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English Graduate Course Descriptions

Summer 2023

English 792.S01 Topics: Gothic Film

Dr. Sharon Smith


Horace Walpole’s 1764 novella The Castle of Otranto established many of the conventions we associate with Gothic narrative: distressed heroes and heroines pursued by tyrannical villains; gloomy estates with dark corridors, secret passageways, and mysterious chambers; haunting dreams, troubling prophecies, and disturbing premonitions; abduction, imprisonment, and murder; and, of course, a varied assortment of corpses, apparitions, and “monsters.” These conventions infiltrated cinema early in its history, establishing Gothic film as a significant genre that continues to engage audiences in the present day. Like their literary predecessors, these films explore the darker side of family, marriage, gender, and sexuality, often revealing the power dynamics that shape them. As they do so, they demonstrate how the true horrors of human existence often have less to do with inexplicable supernatural phenomena than with the horrific realities of life. Among these realities is our inability to escape a past that relentlessly haunts the present and that must be confronted before it can be left behind. During this five-week online course, we will watch films that engage Gothic conventions and concerns and will read a selection of criticism focusing on the films we watch. Films may include Alfred Hitchcock’s Rebecca, Stanley Kubrick’s The Shining, Tim Burton’s Edward Scissorhands, Georgina Lightning’s Older Than America, Ana Lily Amirpour’s A Girl Walks Home Alone at Night, Jennifer Kent’s The Babadook, Jordan Peele’s Get Out, Rian Johnson’s Knives Out, and Jane Campion’s The Power of the Dog.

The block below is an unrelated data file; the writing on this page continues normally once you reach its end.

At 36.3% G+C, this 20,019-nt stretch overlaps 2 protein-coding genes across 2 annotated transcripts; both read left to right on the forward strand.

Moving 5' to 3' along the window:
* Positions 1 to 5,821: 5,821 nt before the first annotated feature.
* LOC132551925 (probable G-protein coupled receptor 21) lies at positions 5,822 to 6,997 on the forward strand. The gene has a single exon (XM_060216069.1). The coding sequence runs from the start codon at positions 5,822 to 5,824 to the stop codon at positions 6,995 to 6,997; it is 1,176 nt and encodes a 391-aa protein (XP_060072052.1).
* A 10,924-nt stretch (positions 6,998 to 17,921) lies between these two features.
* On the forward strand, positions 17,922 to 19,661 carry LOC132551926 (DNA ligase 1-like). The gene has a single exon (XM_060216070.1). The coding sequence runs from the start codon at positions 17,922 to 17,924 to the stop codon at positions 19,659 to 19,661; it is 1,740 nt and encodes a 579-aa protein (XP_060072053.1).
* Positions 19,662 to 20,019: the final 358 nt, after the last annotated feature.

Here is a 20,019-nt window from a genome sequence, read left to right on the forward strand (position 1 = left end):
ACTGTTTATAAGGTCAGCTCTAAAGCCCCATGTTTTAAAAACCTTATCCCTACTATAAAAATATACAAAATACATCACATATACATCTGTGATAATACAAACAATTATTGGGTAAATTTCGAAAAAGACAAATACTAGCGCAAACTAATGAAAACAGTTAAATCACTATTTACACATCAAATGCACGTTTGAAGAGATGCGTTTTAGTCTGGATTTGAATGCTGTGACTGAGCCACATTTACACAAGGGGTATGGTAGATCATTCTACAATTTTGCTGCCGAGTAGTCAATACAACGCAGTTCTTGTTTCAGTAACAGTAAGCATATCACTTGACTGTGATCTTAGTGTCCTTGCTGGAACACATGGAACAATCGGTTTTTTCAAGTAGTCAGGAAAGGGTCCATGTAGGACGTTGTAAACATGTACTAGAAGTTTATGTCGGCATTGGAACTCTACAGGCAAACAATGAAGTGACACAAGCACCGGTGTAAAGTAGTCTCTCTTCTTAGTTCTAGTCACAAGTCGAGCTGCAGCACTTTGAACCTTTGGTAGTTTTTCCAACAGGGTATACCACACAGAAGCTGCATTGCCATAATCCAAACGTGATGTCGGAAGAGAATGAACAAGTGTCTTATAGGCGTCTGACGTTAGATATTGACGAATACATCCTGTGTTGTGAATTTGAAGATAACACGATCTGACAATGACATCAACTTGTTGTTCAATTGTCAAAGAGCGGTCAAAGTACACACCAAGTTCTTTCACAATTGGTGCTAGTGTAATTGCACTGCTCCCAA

Fall 2023

ENGL 592.S01 Professional Editing & Publishing

On Campus: Mondays 3-5:50 p.m.

Dr. Katherine Malone

This course focuses on the theory and practice of professional editing in the field of English studies. Our readings will consider questions relating to authorship, textuality, and the role of the editor in journal, book, and web publishing. In addition to exploring contemporary debates in scholarly editing, we will consider how editorial decisions (such as introductory essays, appendices, footnotes, illustrations, and textual sources) shape meaning across various editions of a work. You will learn how to build style sheets, ensure error-free copy, and manage editorial projects while gaining hands-on experience with a top-tier academic journal. Assignments include a course blog, two edited articles, a textual history essay, and a final project for which you will use your research and editing skills to create an anthology of nineteenth-century short stories.


  • Einsohn, Amy, Marilyn Schwartz, and Erika Buky. The Copyeditor's Handbook and Workbook: The Complete Set. Oakland: University of California Press, 2019. (9780520306677)
  • Keleman, Erick. Textual Editing and Criticism: An Introduction. New York: Norton, 2009. (9780393929423)
  • Williams, Joseph M., and Joseph Bizup. Style: Lessons in Clarity and Grace. 12th ed. Boston: Pearson, 2016. (9780134080413)

ENGL 592.ST1 Screenwriting


Prof. Steven Wingate

Students will learn the fundamentals of screenwriting: good format, believable and imaginative stories, solid characterization, and well-turned narrative arcs. The class will read outstanding screenplays as craft examples, adapt a literary work to learn format, then draft, workshop, revise, and expand original scripts or adaptations. At the end of the course, students should have either a complete and polished first act of a feature script they can complete on their own time, or a fully-realized script for a short film or series episode. While we will not focus on “making it” in Hollywood, we will cover the basics of how the film industry works and what that means for writers who want to see their work onscreen.

ENGL 705.S01 Seminar in Teaching Composition

On Campus: Thursdays 1-3:50 p.m.

Dr. Nathan Serfling